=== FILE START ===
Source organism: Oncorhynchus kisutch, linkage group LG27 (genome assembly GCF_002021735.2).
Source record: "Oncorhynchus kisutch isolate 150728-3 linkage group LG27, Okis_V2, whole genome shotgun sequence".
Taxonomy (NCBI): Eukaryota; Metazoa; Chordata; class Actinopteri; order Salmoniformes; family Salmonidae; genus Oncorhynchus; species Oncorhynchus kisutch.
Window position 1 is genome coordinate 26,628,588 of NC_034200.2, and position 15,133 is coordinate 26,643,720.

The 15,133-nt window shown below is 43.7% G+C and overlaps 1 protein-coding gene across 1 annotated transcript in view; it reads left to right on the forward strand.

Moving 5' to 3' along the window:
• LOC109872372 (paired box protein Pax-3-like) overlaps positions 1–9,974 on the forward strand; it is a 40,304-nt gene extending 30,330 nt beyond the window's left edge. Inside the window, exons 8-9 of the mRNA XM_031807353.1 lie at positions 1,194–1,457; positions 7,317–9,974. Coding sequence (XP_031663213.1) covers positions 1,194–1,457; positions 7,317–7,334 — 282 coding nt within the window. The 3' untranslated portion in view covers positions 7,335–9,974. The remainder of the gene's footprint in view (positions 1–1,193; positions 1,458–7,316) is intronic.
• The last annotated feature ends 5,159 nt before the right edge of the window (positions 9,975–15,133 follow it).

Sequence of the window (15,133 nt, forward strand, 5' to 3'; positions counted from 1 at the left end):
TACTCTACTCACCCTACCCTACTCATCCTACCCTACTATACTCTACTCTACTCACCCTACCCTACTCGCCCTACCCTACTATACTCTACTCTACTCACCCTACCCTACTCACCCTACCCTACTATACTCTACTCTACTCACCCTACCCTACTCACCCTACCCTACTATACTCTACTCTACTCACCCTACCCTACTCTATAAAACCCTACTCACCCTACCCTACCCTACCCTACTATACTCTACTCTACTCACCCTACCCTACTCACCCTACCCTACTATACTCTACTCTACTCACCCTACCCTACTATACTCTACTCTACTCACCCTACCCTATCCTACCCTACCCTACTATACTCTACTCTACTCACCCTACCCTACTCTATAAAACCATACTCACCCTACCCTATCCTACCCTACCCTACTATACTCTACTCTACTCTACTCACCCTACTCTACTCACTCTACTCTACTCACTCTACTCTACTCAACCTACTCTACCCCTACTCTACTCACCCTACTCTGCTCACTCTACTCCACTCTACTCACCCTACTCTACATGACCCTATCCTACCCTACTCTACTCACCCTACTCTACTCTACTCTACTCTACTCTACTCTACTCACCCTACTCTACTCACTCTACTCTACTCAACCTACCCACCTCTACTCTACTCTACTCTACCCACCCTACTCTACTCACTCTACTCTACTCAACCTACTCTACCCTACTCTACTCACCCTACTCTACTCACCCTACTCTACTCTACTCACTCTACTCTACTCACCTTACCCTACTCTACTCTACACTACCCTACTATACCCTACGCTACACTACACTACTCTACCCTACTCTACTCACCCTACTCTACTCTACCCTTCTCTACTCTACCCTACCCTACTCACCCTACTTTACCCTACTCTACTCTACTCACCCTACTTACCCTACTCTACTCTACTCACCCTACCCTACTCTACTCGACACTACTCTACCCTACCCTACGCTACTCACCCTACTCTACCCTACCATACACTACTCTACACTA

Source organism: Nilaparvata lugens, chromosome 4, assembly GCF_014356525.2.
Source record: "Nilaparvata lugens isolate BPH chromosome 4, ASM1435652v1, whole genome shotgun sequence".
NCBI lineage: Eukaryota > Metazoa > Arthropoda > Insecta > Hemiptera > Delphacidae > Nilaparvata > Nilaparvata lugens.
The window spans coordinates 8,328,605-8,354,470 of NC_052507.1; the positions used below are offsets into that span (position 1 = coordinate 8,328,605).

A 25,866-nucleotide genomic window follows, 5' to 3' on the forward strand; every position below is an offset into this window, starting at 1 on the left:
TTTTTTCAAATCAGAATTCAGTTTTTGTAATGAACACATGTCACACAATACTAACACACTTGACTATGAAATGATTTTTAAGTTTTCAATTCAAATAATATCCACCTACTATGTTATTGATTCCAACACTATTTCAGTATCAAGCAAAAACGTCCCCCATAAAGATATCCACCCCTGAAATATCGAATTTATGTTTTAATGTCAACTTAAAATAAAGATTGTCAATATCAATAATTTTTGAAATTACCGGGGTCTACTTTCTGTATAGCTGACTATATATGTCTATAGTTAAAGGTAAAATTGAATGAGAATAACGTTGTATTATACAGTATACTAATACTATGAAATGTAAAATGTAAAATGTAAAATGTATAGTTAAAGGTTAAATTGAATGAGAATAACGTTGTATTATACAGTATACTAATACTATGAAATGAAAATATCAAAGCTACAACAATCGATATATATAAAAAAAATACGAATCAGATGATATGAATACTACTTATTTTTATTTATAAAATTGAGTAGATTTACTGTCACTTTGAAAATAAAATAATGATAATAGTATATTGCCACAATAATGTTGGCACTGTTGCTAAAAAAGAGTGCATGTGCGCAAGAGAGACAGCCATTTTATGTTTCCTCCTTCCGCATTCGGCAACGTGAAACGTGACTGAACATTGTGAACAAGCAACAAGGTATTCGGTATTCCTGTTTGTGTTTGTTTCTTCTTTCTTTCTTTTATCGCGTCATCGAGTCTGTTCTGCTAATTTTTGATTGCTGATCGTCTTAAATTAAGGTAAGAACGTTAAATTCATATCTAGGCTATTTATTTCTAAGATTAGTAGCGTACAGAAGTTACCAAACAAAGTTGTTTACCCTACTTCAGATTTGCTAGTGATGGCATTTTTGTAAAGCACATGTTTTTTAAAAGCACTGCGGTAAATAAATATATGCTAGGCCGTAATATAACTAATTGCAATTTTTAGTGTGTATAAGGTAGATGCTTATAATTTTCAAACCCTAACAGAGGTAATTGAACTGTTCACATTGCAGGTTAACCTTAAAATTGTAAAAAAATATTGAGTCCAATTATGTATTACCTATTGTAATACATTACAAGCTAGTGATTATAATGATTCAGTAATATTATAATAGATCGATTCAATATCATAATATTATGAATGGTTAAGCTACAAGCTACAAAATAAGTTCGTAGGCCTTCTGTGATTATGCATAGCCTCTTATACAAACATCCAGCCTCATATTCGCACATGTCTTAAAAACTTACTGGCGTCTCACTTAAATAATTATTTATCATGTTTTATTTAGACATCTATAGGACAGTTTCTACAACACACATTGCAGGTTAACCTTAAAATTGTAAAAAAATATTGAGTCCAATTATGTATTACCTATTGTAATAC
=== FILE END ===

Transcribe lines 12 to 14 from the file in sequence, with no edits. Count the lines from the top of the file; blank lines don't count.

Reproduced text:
Source record: "Nilaparvata lugens isolate BPH chromosome 4, ASM1435652v1, whole genome shotgun sequence".
NCBI lineage: Eukaryota > Metazoa > Arthropoda > Insecta > Hemiptera > Delphacidae > Nilaparvata > Nilaparvata lugens.
The window spans coordinates 8,328,605-8,354,470 of NC_052507.1; the positions used below are offsets into that span (position 1 = coordinate 8,328,605).